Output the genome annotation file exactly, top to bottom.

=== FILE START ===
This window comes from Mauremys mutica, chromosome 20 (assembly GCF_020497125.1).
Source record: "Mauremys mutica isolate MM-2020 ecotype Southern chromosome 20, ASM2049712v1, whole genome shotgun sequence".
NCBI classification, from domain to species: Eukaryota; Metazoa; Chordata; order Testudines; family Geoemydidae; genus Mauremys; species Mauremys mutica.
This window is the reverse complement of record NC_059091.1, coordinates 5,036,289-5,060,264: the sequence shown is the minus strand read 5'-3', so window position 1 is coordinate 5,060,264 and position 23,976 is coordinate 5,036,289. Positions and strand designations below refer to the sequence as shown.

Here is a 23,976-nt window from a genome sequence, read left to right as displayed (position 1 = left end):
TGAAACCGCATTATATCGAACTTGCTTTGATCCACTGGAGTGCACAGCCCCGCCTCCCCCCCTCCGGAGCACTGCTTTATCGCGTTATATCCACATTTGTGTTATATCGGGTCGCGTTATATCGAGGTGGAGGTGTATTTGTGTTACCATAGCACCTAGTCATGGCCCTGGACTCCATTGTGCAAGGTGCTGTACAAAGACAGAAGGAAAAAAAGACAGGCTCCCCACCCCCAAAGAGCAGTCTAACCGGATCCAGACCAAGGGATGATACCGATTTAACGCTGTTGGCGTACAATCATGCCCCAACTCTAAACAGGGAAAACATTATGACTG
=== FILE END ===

This window comes from Mauremys mutica, chromosome 20 (assembly GCF_020497125.1).
Source record: "Mauremys mutica isolate MM-2020 ecotype Southern chromosome 20, ASM2049712v1, whole genome shotgun sequence".
NCBI classification, from domain to species: Eukaryota; Metazoa; Chordata; order Testudines; family Geoemydidae; genus Mauremys; species Mauremys mutica.
This window is the reverse complement of record NC_059091.1, coordinates 5,036,289-5,060,264: the sequence shown is the minus strand read 5'-3', so window position 1 is coordinate 5,060,264 and position 23,976 is coordinate 5,036,289. Positions and strand designations below refer to the sequence as shown.

Here is a 23,976-nt window from a genome sequence, read left to right as displayed (position 1 = left end):
TGAAACCGCATTATATCGAACTTGCTTTGATCCACTGGAGTGCACAGCCCCGCCTCCCCCCCTCCGGAGCACTGCTTTATCGCGTTATATCCACATTTGTGTTATATCGGGTCGCGTTATATCGAGGTGGAGGTGTATTTGTGTTACCATAGCACCTAGTCATGGCCCTGGACTCCATTGTGCAAGGTGCTGTACAAAGACAGAAGGAAAAAAAGACAGGCTCCCCACCCCCAAAGAGCAGTCTAACCGGATCCAGACCAAGGGATGATACCGATTTAACGCTGTTGGCGTACAATCATGCCCCAACTCTAAACAGGGAAAACATTATGACTG